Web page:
Friday, September 9, 2016

Tupac Shakur: his legacy 20 years after death

To this day, we still don’t know who killed the prolific visionary Tupac Amaru Shakur, but sleep soundly because revenge has already been had on the guilty party in the form of all the brilliant rappers and emcees that have come after him and will continue to do so. Hip-hop will live on and live on well. Although it is hard to say definitively that there was one greatest rapper of all time above all others, Tupac was the closest the game ever came to having a “chosen one.” Some will say that honor belongs to Biggie, Nas, Jay-Z, Eminem or someone else, but if you do your homework and look at the facts, it’s not hard to see that Pac had something special over all of them.
The story behind Tupac’s life is both magic and tragic. Born into very meager means but with a genius-artist’s undying ambition and spirit, he fascinated and inspired the world until he was viciously and brutally cut down in his prime at the age of twenty-five. Tupac was born in East Harlem, New York and was surrounded by Black Panther influences all his childhood, which helped to spur his lifelong fight for social rights. When he was fifteen, he and his mother moved to Baltimore, where Tupac enrolled at the Baltimore School For The Arts and manifested his theater-acting talents. All the while he remained a passionate lover of the culture and music of hip-hop.
As if the young man hadn’t been moved around enough, the family made another major relocation in 1988, this time to Marin City, California, a suburb of San Francisco. He attended classes at Tamalpais High School there, and after a chance concert that one of his teachers-slash-mentors helped to set up, Pac caught the eye of agent Atron Gregory, who had an in with group Digital Underground. Tupac soon after became a roadie and backup dancer for the crew, and after forging an unbreakable bond with the D.U. members and appearing on a number of their records, he was more than poised to go solo.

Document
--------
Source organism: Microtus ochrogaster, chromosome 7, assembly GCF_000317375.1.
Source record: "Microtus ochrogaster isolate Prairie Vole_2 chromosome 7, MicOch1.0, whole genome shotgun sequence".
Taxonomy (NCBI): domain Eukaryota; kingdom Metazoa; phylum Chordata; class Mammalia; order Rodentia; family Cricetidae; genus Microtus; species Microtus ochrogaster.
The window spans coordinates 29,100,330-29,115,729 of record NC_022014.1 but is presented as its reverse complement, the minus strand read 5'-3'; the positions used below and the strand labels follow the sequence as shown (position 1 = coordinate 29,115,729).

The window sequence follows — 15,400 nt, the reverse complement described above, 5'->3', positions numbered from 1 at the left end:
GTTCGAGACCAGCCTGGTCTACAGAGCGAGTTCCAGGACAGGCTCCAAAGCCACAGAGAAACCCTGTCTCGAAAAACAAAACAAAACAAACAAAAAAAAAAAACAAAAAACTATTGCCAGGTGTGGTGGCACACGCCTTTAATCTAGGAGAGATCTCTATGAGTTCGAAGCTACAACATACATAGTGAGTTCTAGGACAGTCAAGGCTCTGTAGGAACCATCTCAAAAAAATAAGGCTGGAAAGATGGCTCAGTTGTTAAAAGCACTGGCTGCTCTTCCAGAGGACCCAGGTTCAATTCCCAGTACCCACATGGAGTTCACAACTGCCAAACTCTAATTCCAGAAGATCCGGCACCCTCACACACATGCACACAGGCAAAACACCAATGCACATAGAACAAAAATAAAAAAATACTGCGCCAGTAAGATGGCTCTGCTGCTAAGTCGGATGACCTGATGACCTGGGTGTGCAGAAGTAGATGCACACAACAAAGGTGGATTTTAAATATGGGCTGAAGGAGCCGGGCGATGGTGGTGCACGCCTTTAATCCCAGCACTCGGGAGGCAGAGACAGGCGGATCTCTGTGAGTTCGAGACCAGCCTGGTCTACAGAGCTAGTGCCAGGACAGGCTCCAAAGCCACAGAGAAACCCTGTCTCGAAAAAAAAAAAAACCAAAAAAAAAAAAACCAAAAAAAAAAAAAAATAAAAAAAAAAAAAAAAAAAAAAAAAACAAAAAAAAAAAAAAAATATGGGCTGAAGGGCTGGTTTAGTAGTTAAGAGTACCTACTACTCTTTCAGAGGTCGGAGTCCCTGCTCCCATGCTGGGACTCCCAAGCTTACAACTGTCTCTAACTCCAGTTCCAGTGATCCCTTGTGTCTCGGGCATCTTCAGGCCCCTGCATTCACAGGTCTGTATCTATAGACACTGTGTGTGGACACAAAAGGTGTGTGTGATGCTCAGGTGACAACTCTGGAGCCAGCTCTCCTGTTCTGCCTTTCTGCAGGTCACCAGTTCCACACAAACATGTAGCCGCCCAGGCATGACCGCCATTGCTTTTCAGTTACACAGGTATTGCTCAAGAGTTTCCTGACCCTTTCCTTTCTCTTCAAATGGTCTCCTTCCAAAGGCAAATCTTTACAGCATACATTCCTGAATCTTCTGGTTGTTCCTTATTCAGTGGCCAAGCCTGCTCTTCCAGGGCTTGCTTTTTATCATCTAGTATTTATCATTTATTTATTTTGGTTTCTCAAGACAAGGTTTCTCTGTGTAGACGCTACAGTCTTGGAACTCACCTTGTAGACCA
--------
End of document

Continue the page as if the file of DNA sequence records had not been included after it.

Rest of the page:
His debut album, 2Pacalypse Now (1991/Interscope), was met with solid reviews and showcased Pac’s strong, unwavering flow over tone-setting production by members of Digital Underground and others. From tracks like “Trapped” and “Brenda’s Got A Baby” but really the entire disc overall, Pac’s portrayal of the reality and somber seriousness of life in the ghetto is as sobering and arresting as anything made by all the great conscious hip-hop acts that came before him. His messages were on par with and sometimes more impactful than those by The Furious Five, Boogie Down Productions, Public Enemy, N.W.A, Ice T, and the X Clan.
His second LP, Strictly 4 My Niggaz from 1993, was a bigger record no doubt, as Pac applied hard pressure on the anti-hip-hop mainstream and establishment that were openly trying to suppress it at the time. Impeccable guests, beats and rhyming once again made this effort a masterpiece, plus it scored the always important hit single “Keep Ya Head Up.” In 1995, Me Against The World, his greatest studio album yet, was also his most emotionally charged at that point. Songs like “So Many Tears” and “Young Niggaz” conveyed the sadness and crushing depression that come out of crime and poverty, and they pleaded with the youth to make a better way for themselves than that found in the streets. “Dear Mama,” “Old School” and “Death Around The Corner” are of course remembered for supporting resilient conflicted mothers, reminiscing on early hip-hop and Pac’s dark eerie prediction of his close-coming destiny.
All Eyez On Me, rap’s first double disc and Tupac’s Death Row opener, is famously remembered for being made in two short weeks following his release from prison in 1995. His best rated album of all, it is literally packed with large fashionable productions, high status guests and as everyone knows, a slew of Pac’s most recognized hits. It is a major crowning achievement because of its excellence, quality, confident showmanship and its unique sounds and memory-making ability. Even more impressive, The Don Killuminati: The 7 Day Theory, completely made in just the first week of August 1996 amazingly enough, is easily Tupac’s most aggressive, anxious, angsty and angriest album ever, a major reason for why it’s so brilliant. Oozing with meaning and messages in this no holds barred opus, Pac gives the sledgehammer treatment to his foes, pays homage to Los Angeles, is completely to the point in “White Man’z World” and intriguingly metaphorical with “Me & My Girlfriend.”